1. ## ab is odd

If ab is odd, then a and b are both odd. I'm not quite sure how to go about proving this. I think I need to assume ab is odd or maybe do a proof by contradicition?

2. Originally Posted by kathrynmath
If ab is odd, then a and b are both odd. I'm not quite sure how to go about proving this. I think I need to assume ab is odd or maybe do a proof by contradicition?
Just consider all the cases:

a and b odd,
a even b odd,
a odd b even,
a even b even.

CB

3. Originally Posted by CaptainBlack
Just consider all the cases:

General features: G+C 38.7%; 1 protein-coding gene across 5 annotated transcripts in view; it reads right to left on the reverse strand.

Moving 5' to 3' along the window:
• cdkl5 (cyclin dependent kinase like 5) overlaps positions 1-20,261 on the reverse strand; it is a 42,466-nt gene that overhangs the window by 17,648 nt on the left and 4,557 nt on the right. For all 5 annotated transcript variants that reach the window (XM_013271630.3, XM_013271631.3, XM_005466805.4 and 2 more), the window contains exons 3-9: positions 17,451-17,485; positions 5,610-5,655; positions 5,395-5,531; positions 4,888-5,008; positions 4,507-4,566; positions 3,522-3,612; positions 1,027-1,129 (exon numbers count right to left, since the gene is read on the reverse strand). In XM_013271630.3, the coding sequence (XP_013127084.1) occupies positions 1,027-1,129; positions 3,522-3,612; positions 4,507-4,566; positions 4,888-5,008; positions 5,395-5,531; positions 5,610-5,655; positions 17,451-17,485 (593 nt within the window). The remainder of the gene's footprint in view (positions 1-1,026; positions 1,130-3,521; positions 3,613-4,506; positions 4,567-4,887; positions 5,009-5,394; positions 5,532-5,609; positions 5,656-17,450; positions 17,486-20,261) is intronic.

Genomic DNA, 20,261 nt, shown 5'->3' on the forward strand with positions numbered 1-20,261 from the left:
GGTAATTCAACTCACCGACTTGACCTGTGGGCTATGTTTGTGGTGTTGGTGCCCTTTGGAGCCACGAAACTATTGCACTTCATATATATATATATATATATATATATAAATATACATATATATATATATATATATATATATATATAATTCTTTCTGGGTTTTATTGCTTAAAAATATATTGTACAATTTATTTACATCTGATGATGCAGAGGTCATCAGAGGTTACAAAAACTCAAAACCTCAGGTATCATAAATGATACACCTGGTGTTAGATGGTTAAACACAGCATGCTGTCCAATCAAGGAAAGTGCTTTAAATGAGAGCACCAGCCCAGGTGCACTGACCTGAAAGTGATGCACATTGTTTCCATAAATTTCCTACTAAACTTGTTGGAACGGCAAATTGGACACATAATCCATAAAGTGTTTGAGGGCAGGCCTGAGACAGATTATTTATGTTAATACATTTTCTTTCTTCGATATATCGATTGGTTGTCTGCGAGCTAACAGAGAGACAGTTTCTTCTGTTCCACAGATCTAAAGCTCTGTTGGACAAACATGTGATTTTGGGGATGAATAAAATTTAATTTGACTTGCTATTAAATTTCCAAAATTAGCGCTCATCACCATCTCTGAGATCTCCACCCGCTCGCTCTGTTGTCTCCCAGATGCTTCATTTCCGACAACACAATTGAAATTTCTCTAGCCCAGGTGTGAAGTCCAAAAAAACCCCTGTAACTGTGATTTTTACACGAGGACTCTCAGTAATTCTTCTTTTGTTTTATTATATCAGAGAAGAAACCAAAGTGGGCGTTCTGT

a and b odd,
a even b odd,
a odd b even,
a even b even.

CB
But would that be an acceptable proof? I'm trying to do a formal proof.

4. Originally Posted by kathrynmath
But would that be an acceptable proof? I'm trying to do a formal proof.
The Captain gave the most straight forward and perfectly acceptable approach to the problem. as an alternative, you may want to use the contrapositive, then you only have to check 3 cases

Assume a and b are not both odd, then you have 3 cases:

(1) a is even but b is odd
(2) a is odd but b is even
(3) a and b are both even

in all cases, we have ab even, so the proof by contrapositive follows